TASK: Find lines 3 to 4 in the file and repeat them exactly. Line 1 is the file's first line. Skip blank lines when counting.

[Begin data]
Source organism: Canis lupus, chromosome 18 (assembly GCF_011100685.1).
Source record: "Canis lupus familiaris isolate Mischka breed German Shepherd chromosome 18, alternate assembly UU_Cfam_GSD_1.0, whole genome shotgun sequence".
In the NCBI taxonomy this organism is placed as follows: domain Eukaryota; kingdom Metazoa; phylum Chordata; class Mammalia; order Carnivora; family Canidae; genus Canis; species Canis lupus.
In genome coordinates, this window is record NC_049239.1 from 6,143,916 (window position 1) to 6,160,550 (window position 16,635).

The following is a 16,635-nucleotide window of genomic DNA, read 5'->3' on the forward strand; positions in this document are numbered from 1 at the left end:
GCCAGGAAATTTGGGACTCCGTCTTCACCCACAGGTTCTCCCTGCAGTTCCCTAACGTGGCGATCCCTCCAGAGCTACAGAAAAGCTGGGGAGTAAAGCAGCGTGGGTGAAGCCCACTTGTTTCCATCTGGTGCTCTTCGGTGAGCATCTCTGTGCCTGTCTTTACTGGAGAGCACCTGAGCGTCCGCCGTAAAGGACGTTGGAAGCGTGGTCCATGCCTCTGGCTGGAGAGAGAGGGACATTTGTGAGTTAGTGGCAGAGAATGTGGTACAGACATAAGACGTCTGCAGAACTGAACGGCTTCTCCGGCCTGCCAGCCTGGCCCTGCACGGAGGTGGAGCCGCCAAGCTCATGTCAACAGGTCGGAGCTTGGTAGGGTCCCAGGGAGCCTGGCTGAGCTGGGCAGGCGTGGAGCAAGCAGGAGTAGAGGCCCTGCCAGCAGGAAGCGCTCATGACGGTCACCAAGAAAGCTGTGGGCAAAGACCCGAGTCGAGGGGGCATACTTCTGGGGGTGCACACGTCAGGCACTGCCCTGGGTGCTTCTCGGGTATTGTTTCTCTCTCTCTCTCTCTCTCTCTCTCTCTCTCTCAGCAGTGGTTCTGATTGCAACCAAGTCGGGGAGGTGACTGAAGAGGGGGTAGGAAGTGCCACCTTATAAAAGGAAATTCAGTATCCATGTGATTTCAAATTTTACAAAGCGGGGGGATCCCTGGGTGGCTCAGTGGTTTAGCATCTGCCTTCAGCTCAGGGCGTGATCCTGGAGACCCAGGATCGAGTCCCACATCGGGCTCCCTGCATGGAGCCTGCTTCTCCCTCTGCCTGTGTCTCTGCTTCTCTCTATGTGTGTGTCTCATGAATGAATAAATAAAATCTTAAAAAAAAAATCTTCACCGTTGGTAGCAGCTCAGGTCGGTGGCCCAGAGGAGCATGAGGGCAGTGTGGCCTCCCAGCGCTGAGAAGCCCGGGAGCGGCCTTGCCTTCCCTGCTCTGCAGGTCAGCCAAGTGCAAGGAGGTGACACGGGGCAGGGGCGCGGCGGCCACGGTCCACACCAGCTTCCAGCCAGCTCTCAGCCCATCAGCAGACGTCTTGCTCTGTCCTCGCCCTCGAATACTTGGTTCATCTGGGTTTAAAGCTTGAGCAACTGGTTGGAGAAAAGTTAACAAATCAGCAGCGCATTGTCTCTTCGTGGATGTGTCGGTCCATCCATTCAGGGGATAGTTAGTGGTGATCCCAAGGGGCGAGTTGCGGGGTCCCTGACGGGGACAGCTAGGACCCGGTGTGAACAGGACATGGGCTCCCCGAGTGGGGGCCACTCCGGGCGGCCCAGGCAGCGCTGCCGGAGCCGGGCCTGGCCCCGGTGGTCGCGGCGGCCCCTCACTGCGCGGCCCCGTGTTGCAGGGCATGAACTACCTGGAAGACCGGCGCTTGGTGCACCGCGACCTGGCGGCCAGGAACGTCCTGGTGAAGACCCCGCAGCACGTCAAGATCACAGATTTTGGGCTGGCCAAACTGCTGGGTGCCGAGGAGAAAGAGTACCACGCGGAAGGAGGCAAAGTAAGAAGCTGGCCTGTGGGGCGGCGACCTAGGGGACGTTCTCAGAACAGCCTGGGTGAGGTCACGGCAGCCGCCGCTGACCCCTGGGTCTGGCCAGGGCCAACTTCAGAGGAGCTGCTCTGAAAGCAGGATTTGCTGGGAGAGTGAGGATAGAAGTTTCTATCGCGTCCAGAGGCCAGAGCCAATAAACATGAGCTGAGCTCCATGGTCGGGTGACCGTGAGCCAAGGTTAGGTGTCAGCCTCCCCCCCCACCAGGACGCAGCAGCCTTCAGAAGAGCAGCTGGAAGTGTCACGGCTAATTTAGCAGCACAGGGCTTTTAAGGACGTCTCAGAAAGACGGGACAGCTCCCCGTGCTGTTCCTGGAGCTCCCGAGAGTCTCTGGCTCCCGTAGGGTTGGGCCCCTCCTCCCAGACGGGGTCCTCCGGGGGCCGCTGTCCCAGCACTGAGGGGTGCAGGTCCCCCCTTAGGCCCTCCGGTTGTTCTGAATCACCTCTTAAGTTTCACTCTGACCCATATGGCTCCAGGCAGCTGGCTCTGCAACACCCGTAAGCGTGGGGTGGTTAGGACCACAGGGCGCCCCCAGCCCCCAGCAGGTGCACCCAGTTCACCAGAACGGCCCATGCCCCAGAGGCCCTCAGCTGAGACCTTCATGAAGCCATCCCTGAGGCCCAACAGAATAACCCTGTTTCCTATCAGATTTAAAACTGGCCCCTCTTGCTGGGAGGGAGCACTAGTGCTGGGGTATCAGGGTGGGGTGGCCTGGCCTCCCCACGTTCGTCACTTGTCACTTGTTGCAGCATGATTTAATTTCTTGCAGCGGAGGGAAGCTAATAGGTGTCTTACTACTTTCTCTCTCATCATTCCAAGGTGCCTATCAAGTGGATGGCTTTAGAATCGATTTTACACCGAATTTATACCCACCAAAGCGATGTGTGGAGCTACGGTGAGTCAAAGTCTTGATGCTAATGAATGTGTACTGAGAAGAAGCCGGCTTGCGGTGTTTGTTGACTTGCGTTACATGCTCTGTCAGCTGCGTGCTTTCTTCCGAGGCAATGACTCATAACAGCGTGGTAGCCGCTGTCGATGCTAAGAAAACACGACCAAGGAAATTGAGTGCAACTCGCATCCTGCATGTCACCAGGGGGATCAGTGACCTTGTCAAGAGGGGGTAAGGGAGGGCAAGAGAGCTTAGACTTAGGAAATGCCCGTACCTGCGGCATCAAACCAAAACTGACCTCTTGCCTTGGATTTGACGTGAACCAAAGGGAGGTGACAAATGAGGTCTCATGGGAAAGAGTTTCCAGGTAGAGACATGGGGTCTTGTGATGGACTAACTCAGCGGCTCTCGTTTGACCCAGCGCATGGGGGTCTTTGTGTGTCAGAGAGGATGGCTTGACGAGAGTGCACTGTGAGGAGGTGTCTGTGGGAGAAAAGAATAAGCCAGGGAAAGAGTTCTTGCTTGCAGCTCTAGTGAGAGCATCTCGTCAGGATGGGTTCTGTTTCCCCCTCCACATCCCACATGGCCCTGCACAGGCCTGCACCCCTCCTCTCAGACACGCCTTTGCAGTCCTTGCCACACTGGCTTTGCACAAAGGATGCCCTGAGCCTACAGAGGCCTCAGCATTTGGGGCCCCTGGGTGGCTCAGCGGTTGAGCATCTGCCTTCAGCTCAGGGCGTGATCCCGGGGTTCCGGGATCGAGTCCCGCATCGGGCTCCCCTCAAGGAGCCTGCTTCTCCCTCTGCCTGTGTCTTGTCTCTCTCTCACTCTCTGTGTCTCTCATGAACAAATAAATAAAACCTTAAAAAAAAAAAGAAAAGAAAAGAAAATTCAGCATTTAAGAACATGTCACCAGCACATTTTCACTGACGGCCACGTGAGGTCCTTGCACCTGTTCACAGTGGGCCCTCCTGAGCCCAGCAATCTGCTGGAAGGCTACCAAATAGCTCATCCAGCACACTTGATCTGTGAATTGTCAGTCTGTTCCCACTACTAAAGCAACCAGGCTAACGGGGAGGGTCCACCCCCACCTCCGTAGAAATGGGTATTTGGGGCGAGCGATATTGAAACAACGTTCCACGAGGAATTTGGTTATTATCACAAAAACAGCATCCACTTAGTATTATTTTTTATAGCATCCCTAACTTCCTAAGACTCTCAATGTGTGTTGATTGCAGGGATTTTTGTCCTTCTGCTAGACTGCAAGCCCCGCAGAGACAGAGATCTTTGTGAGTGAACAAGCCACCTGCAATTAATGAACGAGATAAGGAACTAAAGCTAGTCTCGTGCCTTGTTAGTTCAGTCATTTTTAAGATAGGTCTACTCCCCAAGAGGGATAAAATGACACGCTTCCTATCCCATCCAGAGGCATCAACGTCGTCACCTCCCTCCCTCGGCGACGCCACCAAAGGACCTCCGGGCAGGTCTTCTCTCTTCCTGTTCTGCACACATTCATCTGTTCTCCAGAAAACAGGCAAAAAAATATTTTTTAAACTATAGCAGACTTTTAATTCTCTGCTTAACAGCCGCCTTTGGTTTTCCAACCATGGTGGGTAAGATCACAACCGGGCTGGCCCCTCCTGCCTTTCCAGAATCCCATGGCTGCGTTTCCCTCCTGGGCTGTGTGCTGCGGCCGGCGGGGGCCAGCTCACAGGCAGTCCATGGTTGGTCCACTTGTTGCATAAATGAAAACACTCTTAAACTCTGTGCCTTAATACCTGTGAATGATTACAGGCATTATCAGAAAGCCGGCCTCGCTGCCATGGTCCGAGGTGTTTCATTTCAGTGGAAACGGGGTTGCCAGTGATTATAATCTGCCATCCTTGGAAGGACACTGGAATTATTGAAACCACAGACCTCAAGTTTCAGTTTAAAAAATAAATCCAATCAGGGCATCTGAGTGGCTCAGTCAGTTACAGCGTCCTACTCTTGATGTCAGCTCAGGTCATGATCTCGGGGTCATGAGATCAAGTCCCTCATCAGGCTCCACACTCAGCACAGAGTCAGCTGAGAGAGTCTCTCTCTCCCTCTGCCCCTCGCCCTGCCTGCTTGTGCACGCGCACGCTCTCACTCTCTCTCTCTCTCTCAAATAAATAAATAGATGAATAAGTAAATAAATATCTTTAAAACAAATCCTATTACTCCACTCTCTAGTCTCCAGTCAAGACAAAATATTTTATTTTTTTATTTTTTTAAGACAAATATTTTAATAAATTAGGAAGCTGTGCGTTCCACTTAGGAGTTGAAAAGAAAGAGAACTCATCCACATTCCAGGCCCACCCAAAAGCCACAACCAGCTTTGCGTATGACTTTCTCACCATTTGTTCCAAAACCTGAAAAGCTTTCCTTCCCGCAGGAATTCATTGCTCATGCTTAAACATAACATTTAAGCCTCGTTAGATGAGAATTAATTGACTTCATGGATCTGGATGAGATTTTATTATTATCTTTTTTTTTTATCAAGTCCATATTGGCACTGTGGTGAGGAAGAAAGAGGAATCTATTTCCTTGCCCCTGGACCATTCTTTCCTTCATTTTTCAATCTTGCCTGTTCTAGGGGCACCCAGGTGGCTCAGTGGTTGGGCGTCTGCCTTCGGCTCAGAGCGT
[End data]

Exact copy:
In the NCBI taxonomy this organism is placed as follows: domain Eukaryota; kingdom Metazoa; phylum Chordata; class Mammalia; order Carnivora; family Canidae; genus Canis; species Canis lupus.
In genome coordinates, this window is record NC_049239.1 from 6,143,916 (window position 1) to 6,160,550 (window position 16,635).